MexECON Blog

Exports Rise Further, But So Do Imports

Mexico's April merchandise trade deficit widened to a seasonally-adjusted $1.224 billion, after revised deficits of $589.8 million in March and $124.8 million in February.  According to the report, exports as measured in dollars rose 1.4% to $32.482 billion in April, after a 0.2% increase in March.  The increase in April reflected gains across a broad range of manufactured exports, which offset decreases in foreign sales of petroleum, mineral products, and agricultural goods.  However, April imports also increased, jumping 3.3% to $33.706 billion, after a revised rise of 1.7% in the previous month.  On an unadjusted basis, Mexican exports in April were down 3.3% from the same month one year earlier, while imports were down 1.6%.

Manufactured goods make up the vast majority of Mexico's merchandise exports, and in April, they were up 3.2% year-over-year.  The major manufactured products showing the biggest increases were autos and auto parts; metal products for home use; and electronics and electrical goods.  Crude oil and other petroleum products are the second-most important category of Mexican exports, and they were down 50.5% year-over-year in April.  Within this category, the volume of crude oil exports averaged 1.035 million barrels per day, down 1.5% from April 2014.  The average export price for Mexican crude was $49.99 per barrel, down 47.8%.  Finally, Mexican agriculture exports in April were down a slight 0.1% year-over-year.  Among the agriculture exports posting the worst performances, chickpea exports were down 52.0%, fresh strawberry exports were down 29.6%, and melon exports were down 26.8%.  Among the agriculture exports posting the best performances, cattle exports were up 42.5%, and mango exports were up 39.3%.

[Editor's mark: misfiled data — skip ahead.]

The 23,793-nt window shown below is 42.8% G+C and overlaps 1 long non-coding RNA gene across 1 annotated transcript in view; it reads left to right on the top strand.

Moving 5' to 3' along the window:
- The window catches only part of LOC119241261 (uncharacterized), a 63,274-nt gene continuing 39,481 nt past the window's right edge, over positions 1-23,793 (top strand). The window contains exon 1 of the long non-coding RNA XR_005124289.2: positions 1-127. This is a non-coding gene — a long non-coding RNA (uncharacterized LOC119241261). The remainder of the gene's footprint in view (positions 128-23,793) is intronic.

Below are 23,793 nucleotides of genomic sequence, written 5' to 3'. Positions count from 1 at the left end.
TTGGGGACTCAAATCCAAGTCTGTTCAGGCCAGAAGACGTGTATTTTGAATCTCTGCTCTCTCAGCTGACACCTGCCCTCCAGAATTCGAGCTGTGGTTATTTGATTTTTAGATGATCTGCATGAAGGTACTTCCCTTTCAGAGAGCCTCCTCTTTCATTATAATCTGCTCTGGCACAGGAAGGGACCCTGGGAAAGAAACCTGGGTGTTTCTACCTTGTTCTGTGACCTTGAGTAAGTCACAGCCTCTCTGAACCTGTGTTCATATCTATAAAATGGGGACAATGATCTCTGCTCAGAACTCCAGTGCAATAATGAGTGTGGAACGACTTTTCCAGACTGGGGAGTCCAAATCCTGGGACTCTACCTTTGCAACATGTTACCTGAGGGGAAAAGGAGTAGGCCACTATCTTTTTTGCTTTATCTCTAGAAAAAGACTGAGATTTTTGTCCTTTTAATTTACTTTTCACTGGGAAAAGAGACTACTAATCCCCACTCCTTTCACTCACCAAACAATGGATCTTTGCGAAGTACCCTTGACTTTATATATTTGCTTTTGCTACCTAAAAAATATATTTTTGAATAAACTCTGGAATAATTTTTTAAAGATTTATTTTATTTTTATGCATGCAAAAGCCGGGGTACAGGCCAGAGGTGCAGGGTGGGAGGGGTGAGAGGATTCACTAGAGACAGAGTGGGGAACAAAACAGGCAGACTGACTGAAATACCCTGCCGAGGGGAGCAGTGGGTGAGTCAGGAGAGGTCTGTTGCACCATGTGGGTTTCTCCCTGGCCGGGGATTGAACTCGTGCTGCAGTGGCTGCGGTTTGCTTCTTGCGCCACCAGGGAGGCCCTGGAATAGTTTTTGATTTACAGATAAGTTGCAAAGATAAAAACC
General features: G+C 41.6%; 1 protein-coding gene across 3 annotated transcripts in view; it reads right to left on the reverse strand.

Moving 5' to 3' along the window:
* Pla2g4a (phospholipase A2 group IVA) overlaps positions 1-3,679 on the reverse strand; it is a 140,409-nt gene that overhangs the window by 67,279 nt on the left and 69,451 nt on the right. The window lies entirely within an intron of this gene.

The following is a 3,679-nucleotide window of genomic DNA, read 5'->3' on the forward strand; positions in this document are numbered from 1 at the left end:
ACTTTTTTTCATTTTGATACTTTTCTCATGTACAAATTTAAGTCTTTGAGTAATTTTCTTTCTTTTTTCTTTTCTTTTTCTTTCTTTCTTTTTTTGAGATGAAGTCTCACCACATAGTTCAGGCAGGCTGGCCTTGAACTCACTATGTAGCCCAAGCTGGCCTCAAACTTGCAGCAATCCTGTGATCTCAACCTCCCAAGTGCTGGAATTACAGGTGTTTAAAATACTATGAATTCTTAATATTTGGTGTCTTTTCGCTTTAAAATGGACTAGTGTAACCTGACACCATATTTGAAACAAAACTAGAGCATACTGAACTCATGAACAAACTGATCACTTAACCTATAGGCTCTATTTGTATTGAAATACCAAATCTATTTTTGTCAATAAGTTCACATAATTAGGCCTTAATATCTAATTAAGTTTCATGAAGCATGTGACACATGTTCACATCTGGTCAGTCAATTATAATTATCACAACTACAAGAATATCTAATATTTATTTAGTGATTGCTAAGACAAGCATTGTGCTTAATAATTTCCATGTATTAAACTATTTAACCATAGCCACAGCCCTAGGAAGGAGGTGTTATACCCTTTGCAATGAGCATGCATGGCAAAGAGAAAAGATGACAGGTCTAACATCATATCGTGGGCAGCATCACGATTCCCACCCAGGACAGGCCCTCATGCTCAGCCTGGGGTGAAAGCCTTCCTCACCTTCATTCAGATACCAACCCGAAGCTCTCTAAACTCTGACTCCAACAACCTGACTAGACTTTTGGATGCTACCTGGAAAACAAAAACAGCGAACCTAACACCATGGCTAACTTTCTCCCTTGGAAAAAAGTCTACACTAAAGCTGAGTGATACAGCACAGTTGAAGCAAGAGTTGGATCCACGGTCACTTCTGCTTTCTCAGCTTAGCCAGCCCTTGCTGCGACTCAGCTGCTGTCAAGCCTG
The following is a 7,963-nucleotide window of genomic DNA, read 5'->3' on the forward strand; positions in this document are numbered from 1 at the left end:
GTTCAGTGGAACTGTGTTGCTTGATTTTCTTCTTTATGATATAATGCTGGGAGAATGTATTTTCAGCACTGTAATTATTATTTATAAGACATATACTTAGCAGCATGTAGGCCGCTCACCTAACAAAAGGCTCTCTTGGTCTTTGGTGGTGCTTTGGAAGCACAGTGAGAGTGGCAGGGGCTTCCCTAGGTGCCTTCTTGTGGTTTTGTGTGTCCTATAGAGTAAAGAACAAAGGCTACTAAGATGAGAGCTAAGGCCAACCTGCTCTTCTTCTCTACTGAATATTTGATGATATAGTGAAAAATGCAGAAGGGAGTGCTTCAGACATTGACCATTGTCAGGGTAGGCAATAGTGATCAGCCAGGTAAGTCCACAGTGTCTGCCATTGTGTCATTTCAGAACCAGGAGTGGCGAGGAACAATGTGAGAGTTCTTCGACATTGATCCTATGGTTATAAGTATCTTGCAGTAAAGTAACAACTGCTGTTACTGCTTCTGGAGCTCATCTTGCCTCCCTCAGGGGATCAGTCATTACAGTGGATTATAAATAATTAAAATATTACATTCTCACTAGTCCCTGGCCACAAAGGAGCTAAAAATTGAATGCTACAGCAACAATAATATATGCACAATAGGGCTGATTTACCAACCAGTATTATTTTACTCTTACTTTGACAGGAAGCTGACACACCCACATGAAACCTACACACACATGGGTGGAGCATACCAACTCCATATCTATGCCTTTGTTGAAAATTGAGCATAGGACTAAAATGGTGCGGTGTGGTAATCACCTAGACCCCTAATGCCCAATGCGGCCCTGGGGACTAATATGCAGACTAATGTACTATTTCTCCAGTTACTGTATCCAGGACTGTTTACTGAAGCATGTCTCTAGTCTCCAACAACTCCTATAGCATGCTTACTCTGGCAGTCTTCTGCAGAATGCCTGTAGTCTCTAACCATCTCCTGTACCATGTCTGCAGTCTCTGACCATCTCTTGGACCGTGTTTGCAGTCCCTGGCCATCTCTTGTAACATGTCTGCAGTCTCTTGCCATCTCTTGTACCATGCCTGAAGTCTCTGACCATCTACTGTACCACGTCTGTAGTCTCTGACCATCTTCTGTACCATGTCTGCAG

The report was released on Monday by INEGI, the official statistics agency.

Comment:  The rebound in Mexican exports is welcome evidence that the North American economy may be strengthening again after a weak spot at the turn of the year.  It is also notable that the rebound in Mexican imports over the last couple of months has come mostly from greater purchases of foreign intermediate inputs and capital goods, which can be a harbinger of stronger Mexican manufacturing in the coming months.  The continued weakness in the peso should help keep exports growing while eventually discouraging imports.  If Mexican exports and manufacturing activity continue to improve, and if domestic construction and consumer demand keep strengthening, it would help ensure that the Mexican economy will continue to grow at least moderately in the near term.

Patrick Fearon, CFA
Portfolio Manager

Trade Balance 1504

Exports 1504

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